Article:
For example, the Minuteman-III loaded with the Mk12A reentry vehicle can carry 3 warheads but are only loaded with 1. It would take months to reconfigure 200 missiles with another 400 warheads.

Of the 12 Ohio-class subs not in refueling, 8 are usually at sea with 4 of those on-station. The other 4 are hours or days away from their assigned station.

There are guessed 200 ALCMs at Minot and 100 gravity bombs at Whiteman which would take a fair amount of time to load. It would take an even long time to transport the remaining 550 weapons out to Minot and Whiteman.

So, I took a wild guess at how many weapons are available to the president immediately and long it would take to get the remaining inventory on line.

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Details behind North Dakota oil production.

With a huge pad, lots of storage tanks, yet only three pumpjacks, notice how much room there is for more wells. Photo by James Ulvog.

Some background data for oil in North Dakota provides insight for the production info.

Drilling rigs have become more productive in recent years. In the past, say before 2014, the number of rigs directly tied into production levels. Now, with a variety of technologies, such as multi-well pads for example, the drilling time is down so the wells per rig are up.

A far lower number of rigs is needed to keep new well production rolling.

Rig count since 2010:

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North Dakota oil production in December 2019 is fourth highest level on record, after setting new production level in 5 of last 6 months.

Workover rig working on well in North Dakota. Photo by James Ulvog.

North Dakota oil production in December 2019 is fourth highest level on record, after setting new production level in 5 of last 6 months.

Average daily production in the state was 1,475,685 barrels of oil per day (bopd) (preliminary) after hitting the highest level ever of 1,519,037 bopd (revised) in November. The November production broke the state’s record for the fifth time in six months, and the twelfth time in the last twenty months.

The routine record-level production is being achieved with stable and low level of drilling rigs and without the wild-west craziness in the local economy that existed before 2014.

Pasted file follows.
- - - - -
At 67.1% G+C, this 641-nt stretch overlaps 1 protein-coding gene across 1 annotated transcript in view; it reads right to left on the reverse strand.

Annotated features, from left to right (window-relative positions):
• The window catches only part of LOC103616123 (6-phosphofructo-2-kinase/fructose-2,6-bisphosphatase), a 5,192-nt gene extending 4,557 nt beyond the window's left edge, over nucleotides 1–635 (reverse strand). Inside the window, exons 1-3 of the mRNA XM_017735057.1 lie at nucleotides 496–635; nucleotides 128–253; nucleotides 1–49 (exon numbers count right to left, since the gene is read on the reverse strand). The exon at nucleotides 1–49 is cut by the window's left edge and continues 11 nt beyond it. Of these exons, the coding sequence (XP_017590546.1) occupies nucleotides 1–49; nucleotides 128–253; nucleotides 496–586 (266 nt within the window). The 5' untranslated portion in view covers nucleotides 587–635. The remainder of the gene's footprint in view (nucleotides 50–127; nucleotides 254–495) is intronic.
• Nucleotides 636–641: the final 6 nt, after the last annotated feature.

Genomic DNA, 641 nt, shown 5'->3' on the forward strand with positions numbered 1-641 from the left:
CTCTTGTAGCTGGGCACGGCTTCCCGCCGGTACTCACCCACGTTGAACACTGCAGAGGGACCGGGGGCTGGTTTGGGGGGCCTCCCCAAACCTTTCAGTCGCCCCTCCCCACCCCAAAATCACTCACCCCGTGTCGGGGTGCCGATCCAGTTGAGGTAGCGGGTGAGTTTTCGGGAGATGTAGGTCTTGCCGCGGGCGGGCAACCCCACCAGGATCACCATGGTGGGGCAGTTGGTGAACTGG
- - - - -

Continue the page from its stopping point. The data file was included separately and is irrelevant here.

Graph of the average daily production in the state and in the Bakken pool:

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Two successful space launches in three days by SpaceX and Northrup Grumman

Starlink Mission on 1/29/20) by Official SpaceX Photos is licensed under CC BY-NC 2.0  – 2

Two launches in three days. Behind the Black provides a tally that year-to-date launches are 6 for US companies, 3 for China, and 1 each for Arianespace, Russia, and Japan.

SpaceX launch of Dragon lifting 60 communication satellites

Watched the recorded video of SpaceX’s launch of 60 more Starlink satellites from this morning. This is the fifth launch in the Starlink mission. After the fourth launch there were 182 sat, with 2 on first launch and 60 on each followup launch. Sixty  more on this launch brings the total in orbit to 242 by my count. Eventually the Starlink constellation will have 1,584 sats at a 341 mile altitude.

Video of the launch:

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Gettysburg Address.

A tribute to the memory and legacy of Abraham Lincoln as we remember his birth on February 12, 1809.

The Gettysburg Address, presented at the Lincoln Memorial Shrine in Redlands, California on February 8, 2020.


More tidbits on U.S. nuclear forces.

Two B-52H Stratofortress aircraft assigned to the 96th Bomb Squadron fly in formation during Bomber Task Force Europe 20-1 over the Baltic Sea, Oct. 23, 2019.  (U.S. Air Force photo by Airman 1st Class Duncan C. Bevan)

There is an astounding amount of information on U.S. nuclear forces found in Nuclear Notebook – United States nuclear forces, 2020, published by The Bulletin of Atomic Scientists. Not having dived deep into the nuke world for a long time, I’m amazed how much info is available.

Previous posts have gone into a lot of detail on U.S. nukes. This discussion will cover a few interesting tidbits in no particular order with no particular theme.

New START is the name of the current treaty which limits U.S. and Russian nuclear weapons. It went into effect back in February 2011 and will expire in February 2021 unless it is extended for five years by mutual agreement of the U.S. and Russia.  The article is skeptical that it will be extended based on what the articles describes as the “demonstrated disdain” of the current administration for any arms control agreements.

On-site inspections are a feature of this treaty. Article says through the end of 2019 there have been a combined total of 321 on-site inspections.